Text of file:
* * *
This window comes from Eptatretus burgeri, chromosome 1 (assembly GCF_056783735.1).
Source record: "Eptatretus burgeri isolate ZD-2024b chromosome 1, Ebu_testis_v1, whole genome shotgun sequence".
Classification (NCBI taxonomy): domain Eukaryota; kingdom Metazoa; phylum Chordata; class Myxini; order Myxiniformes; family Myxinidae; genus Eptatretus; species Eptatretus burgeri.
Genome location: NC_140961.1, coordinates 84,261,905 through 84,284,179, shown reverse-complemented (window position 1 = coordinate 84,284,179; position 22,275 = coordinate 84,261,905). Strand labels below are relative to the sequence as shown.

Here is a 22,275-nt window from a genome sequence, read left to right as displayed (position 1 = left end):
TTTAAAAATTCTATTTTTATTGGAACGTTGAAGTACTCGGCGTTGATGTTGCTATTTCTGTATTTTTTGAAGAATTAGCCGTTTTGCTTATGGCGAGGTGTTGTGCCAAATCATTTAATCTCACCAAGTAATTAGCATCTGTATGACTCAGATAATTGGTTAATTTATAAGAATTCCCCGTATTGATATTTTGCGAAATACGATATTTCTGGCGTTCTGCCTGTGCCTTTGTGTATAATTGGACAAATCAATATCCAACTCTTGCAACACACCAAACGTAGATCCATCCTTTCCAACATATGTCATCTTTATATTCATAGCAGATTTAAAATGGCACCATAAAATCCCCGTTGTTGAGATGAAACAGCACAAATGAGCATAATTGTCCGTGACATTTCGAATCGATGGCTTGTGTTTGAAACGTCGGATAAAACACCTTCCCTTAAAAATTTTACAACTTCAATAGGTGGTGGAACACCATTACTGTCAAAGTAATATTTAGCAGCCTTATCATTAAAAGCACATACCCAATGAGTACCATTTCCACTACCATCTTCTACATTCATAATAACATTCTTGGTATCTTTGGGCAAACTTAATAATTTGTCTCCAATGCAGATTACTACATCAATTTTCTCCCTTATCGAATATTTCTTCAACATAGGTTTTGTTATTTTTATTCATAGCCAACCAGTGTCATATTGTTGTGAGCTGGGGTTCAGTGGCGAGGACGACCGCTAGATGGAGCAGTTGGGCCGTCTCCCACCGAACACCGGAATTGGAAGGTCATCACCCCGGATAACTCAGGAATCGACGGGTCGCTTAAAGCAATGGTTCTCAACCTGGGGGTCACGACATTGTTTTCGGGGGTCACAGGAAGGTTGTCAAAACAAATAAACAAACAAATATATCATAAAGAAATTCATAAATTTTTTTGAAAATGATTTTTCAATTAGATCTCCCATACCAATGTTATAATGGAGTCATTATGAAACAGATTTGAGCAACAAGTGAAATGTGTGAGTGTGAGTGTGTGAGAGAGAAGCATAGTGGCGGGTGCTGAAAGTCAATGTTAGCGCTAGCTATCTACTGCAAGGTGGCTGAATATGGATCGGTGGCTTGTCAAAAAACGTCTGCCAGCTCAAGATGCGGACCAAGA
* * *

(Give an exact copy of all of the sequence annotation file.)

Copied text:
This window comes from Eptatretus burgeri, chromosome 1 (assembly GCF_056783735.1).
Source record: "Eptatretus burgeri isolate ZD-2024b chromosome 1, Ebu_testis_v1, whole genome shotgun sequence".
Classification (NCBI taxonomy): domain Eukaryota; kingdom Metazoa; phylum Chordata; class Myxini; order Myxiniformes; family Myxinidae; genus Eptatretus; species Eptatretus burgeri.
Genome location: NC_140961.1, coordinates 84,261,905 through 84,284,179, shown reverse-complemented (window position 1 = coordinate 84,284,179; position 22,275 = coordinate 84,261,905). Strand labels below are relative to the sequence as shown.

Here is a 22,275-nt window from a genome sequence, read left to right as displayed (position 1 = left end):
TTTAAAAATTCTATTTTTATTGGAACGTTGAAGTACTCGGCGTTGATGTTGCTATTTCTGTATTTTTTGAAGAATTAGCCGTTTTGCTTATGGCGAGGTGTTGTGCCAAATCATTTAATCTCACCAAGTAATTAGCATCTGTATGACTCAGATAATTGGTTAATTTATAAGAATTCCCCGTATTGATATTTTGCGAAATACGATATTTCTGGCGTTCTGCCTGTGCCTTTGTGTATAATTGGACAAATCAATATCCAACTCTTGCAACACACCAAACGTAGATCCATCCTTTCCAACATATGTCATCTTTATATTCATAGCAGATTTAAAATGGCACCATAAAATCCCCGTTGTTGAGATGAAACAGCACAAATGAGCATAATTGTCCGTGACATTTCGAATCGATGGCTTGTGTTTGAAACGTCGGATAAAACACCTTCCCTTAAAAATTTTACAACTTCAATAGGTGGTGGAACACCATTACTGTCAAAGTAATATTTAGCAGCCTTATCATTAAAAGCACATACCCAATGAGTACCATTTCCACTACCATCTTCTACATTCATAATAACATTCTTGGTATCTTTGGGCAAACTTAATAATTTGTCTCCAATGCAGATTACTACATCAATTTTCTCCCTTATCGAATATTTCTTCAACATAGGTTTTGTTATTTTTATTCATAGCCAACCAGTGTCATATTGTTGTGAGCTGGGGTTCAGTGGCGAGGACGACCGCTAGATGGAGCAGTTGGGCCGTCTCCCACCGAACACCGGAATTGGAAGGTCATCACCCCGGATAACTCAGGAATCGACGGGTCGCTTAAAGCAATGGTTCTCAACCTGGGGGTCACGACATTGTTTTCGGGGGTCACAGGAAGGTTGTCAAAACAAATAAACAAACAAATATATCATAAAGAAATTCATAAATTTTTTTGAAAATGATTTTTCAATTAGATCTCCCATACCAATGTTATAATGGAGTCATTATGAAACAGATTTGAGCAACAAGTGAAATGTGTGAGTGTGAGTGTGTGAGAGAGAAGCATAGTGGCGGGTGCTGAAAGTCAATGTTAGCGCTAGCTATCTACTGCAAGGTGGCTGAATATGGATCGGTGGCTTGTCAAAAAACGTCTGCCAGCTCAAGATGCGGACCAAGA